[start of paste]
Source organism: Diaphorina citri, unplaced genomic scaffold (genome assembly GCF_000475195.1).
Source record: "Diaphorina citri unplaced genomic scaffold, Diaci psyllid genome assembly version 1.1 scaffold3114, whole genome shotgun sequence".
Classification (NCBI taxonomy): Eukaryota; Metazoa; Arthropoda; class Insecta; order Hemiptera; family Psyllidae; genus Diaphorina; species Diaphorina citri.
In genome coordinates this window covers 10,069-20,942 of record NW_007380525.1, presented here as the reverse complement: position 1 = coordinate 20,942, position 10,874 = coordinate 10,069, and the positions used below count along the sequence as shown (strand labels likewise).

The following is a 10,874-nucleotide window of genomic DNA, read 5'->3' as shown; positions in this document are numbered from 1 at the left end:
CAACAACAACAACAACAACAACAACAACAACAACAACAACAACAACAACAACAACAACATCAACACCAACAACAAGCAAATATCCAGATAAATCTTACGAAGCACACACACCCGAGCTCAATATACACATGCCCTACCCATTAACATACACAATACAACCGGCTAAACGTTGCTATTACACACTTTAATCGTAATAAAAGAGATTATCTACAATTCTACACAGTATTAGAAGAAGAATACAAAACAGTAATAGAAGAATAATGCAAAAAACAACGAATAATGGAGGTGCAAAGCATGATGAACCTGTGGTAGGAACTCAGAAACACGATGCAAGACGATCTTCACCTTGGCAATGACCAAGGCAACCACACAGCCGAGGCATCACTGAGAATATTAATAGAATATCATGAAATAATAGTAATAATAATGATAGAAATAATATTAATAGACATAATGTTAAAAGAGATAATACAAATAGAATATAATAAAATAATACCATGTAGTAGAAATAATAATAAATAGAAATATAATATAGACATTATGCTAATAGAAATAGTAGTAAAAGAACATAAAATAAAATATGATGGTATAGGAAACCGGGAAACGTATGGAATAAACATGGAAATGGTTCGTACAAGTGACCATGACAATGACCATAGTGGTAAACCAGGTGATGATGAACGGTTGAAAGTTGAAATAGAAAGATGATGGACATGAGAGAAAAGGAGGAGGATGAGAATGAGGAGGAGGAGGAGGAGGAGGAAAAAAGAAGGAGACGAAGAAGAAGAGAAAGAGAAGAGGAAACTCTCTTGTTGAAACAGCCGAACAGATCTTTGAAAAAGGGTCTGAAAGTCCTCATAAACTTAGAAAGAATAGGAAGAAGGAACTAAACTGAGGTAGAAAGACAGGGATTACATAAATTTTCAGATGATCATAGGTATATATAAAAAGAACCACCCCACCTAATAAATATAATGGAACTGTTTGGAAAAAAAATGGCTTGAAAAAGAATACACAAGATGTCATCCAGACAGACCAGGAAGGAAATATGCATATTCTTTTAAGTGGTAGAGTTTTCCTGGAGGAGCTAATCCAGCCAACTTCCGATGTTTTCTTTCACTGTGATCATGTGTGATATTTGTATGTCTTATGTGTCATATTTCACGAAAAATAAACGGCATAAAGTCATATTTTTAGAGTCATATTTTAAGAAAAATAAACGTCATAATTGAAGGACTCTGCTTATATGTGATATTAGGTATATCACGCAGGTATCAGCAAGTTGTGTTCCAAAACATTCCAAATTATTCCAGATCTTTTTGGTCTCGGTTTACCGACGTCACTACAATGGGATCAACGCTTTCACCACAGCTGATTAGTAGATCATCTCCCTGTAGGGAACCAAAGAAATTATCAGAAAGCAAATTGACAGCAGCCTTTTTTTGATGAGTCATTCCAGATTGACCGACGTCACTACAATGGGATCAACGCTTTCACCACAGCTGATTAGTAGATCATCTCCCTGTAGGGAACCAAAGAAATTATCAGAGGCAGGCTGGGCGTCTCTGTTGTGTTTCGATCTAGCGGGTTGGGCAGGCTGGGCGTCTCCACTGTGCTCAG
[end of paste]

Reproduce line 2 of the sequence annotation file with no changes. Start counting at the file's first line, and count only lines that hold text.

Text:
Source record: "Diaphorina citri unplaced genomic scaffold, Diaci psyllid genome assembly version 1.1 scaffold3114, whole genome shotgun sequence".